Got boobs? Female or male, all humans do. But women are over 100 times more likely to get breast cancer. And without healthy women, the world grinds to a halt.

I was a newlywed in the best shape of my life when I had that fateful mammogram. I didn’t know anyone who’d had the disease. Then I learned my husband’s college sweetheart had died from it.

Within weeks, my life revolved around medical appointments. Surgeries, blood tests, chemo, infusions, radiation, hormone therapy, you name it. The side effects from treatment made it tempting to quit. But I learned that more women had died from breast cancer between 1985 and 2004 than all the men who died in World War I, World War II, the Korean War, and Vietnam – combined. I did not want to be another statistic.

Like many, I’d never heard of breast cancer until a friend did a Walk for the Cure. The name wasn’t mentioned in public until I was out of college. Before that, it was simply the “women’s disease.” Apparently, it was shameful for us to be sick in the very organ that defines us as nurturers. In 1998, four years after President Clinton’s mother died of breast cancer, he signed the first Women’s Health and Cancer Rights bill. It is still not a medical specialty. But women now speak openly about it. And more women are becoming doctors. Breasts do define us. But breast cancer does not.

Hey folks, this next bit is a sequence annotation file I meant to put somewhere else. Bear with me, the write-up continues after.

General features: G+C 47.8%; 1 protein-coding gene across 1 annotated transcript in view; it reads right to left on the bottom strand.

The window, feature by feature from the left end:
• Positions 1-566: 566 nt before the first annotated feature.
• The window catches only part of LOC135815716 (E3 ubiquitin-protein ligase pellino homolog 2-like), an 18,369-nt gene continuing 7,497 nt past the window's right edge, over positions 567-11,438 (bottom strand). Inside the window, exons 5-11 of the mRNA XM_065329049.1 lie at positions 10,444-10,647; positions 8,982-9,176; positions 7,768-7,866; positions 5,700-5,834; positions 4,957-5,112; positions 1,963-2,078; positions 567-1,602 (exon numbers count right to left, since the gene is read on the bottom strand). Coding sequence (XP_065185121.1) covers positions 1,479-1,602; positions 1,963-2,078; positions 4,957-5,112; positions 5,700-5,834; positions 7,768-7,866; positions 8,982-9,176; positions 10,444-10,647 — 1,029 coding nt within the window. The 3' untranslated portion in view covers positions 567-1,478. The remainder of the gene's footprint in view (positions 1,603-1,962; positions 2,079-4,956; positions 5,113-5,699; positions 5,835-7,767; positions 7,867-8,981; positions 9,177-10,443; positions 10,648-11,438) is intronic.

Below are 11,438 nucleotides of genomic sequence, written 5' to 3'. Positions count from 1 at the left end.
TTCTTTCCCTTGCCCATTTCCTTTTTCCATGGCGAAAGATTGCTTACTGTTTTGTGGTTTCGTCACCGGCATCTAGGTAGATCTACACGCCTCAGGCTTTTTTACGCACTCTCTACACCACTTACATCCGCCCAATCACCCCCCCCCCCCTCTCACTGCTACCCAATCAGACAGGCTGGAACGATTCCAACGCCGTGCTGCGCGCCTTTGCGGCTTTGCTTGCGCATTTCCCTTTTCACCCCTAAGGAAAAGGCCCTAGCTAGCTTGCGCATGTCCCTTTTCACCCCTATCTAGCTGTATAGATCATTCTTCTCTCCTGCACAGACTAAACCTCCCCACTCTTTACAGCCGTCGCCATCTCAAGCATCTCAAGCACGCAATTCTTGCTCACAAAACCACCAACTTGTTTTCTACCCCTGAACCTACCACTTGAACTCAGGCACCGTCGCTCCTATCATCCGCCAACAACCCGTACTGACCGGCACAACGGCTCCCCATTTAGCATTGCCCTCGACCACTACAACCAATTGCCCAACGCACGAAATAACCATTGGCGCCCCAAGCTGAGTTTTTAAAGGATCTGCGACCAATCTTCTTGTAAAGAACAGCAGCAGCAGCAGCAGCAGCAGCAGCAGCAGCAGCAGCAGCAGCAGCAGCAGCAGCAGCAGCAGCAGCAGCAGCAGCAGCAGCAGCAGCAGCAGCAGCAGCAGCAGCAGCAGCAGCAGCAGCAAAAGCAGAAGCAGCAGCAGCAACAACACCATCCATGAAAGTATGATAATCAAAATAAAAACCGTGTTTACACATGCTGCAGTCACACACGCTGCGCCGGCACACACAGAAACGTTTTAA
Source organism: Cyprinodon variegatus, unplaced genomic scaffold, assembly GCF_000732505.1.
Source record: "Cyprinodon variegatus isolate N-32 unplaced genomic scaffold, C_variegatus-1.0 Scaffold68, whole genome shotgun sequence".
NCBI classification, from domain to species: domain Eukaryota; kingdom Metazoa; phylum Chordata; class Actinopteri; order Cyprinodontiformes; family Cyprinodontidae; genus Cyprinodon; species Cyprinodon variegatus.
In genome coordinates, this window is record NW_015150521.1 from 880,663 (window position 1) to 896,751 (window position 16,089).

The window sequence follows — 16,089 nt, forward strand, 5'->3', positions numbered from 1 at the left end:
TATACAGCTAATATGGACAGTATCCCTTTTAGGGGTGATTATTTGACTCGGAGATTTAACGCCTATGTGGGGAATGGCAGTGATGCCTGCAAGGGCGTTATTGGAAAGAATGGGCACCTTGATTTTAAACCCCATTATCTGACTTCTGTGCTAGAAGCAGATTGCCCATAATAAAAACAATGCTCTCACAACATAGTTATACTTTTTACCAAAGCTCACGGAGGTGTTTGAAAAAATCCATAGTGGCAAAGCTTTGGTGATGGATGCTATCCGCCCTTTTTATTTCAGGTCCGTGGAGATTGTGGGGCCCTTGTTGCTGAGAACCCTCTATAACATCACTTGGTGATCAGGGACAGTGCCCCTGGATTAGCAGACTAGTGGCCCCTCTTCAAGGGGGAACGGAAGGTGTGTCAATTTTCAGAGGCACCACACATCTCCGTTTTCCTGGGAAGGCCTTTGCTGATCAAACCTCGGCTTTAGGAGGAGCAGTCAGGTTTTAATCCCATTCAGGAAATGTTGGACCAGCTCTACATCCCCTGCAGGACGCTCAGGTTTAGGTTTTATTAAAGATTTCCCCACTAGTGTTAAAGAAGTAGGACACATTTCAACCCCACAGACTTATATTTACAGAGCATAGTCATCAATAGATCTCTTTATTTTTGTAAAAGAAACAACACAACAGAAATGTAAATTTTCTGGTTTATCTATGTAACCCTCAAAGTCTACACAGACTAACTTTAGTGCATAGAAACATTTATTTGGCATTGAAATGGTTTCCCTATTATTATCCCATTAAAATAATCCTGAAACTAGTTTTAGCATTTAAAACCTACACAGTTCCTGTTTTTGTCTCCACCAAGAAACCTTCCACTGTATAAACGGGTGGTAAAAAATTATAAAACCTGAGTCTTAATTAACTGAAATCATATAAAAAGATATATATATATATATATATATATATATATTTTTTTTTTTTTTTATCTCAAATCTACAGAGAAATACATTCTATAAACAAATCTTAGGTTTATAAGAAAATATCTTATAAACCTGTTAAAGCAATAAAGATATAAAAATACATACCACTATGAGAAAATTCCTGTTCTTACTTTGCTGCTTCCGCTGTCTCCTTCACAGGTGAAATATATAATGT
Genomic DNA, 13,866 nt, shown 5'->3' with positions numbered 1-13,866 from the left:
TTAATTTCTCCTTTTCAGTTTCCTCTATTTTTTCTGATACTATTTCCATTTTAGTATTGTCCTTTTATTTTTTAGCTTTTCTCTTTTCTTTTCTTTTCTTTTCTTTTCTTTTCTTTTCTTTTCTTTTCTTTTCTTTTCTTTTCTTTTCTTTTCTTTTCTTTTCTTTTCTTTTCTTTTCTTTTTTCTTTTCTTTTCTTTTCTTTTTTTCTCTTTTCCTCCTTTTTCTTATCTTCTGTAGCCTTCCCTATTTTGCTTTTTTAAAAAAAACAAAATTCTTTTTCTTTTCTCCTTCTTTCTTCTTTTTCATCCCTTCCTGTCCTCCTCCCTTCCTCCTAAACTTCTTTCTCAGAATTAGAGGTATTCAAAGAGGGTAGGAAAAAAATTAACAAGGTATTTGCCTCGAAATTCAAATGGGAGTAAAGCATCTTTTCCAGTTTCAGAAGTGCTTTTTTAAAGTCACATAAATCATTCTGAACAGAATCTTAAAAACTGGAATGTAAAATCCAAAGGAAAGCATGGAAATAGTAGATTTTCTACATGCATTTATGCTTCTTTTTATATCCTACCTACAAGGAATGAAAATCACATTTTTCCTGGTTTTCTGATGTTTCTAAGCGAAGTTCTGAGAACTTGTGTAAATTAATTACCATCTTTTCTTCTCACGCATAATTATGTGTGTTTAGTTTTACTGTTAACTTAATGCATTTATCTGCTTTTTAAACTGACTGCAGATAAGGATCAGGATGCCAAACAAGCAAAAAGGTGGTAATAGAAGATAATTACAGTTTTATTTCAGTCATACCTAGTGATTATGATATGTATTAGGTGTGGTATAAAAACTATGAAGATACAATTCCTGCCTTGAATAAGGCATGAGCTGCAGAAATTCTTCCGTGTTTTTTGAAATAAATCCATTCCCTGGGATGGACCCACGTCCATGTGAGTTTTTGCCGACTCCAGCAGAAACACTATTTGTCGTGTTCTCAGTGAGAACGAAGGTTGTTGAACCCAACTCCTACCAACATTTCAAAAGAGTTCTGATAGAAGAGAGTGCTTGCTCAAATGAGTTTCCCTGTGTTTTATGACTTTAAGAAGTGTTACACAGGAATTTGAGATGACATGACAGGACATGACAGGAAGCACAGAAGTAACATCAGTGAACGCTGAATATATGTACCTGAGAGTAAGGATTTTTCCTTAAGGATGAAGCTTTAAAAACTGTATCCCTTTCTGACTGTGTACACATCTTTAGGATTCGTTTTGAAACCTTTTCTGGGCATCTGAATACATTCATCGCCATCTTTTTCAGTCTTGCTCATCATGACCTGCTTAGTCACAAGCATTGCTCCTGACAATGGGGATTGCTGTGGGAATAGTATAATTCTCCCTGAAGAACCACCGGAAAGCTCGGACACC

Two of the nineteen chapters in A Boob’s Life are devoted to my experience. I had no intention of ever writing about it beyond my Modern Love essay in the New York Times. I’d rather forget every horrifying moment. But my gratitude for those who helped me survive makes it important to pass on what I learned. And I learned a lot. For example, did you know more than two drinks per week raises your chance of breast cancer as much as smoking cigarettes raises your chance of lung cancer? And that stress triggers a gene that acts as a green light for cancer cells? For fun, I made a list of odd products turned pink for Breast Cancer Awareness. But aren’t we already aware? What we need is action.

This month, I’m teaming up with The Breasties, an Instagram-based community founded by young women, including several who had preventative mastectomies in their twenties. I promised to post a self-exam (see above). I love how they display their scars to stop the shame and share our experience. Because secrets don’t stop disease, research does.

So, I’m also supporting Stand Up to Cancer, a research-focused group. Without a particular new drug that was approved by the FDA shortly before my illness, I’d be dead now. I knew two women who weren’t as lucky.

Having breast cancer feels like Halloween every day, but all tricks and no treats. It’s scary enough without a pandemic. For example, here are my nails during chemo, before some fell off. Don’t worry, seven years later they’re almost back to normal…

Long after Covid-19, breast cancer will still plague us. Please, check your breasts every month. If you missed your mammogram this year, schedule it now. If you can’t afford it, call Planned Parenthood for assistance.

If you know someone in treatment, ask how you can help. A grocery run or a phone chat can be a lifeline. And a funny Halloween card in the mail will  raise their funny pumpkin breastsspirits – in a good way.

What scares you most about breast cancer? And what are you doing to help?

I’d love to hear from you.

Happy Halloween!

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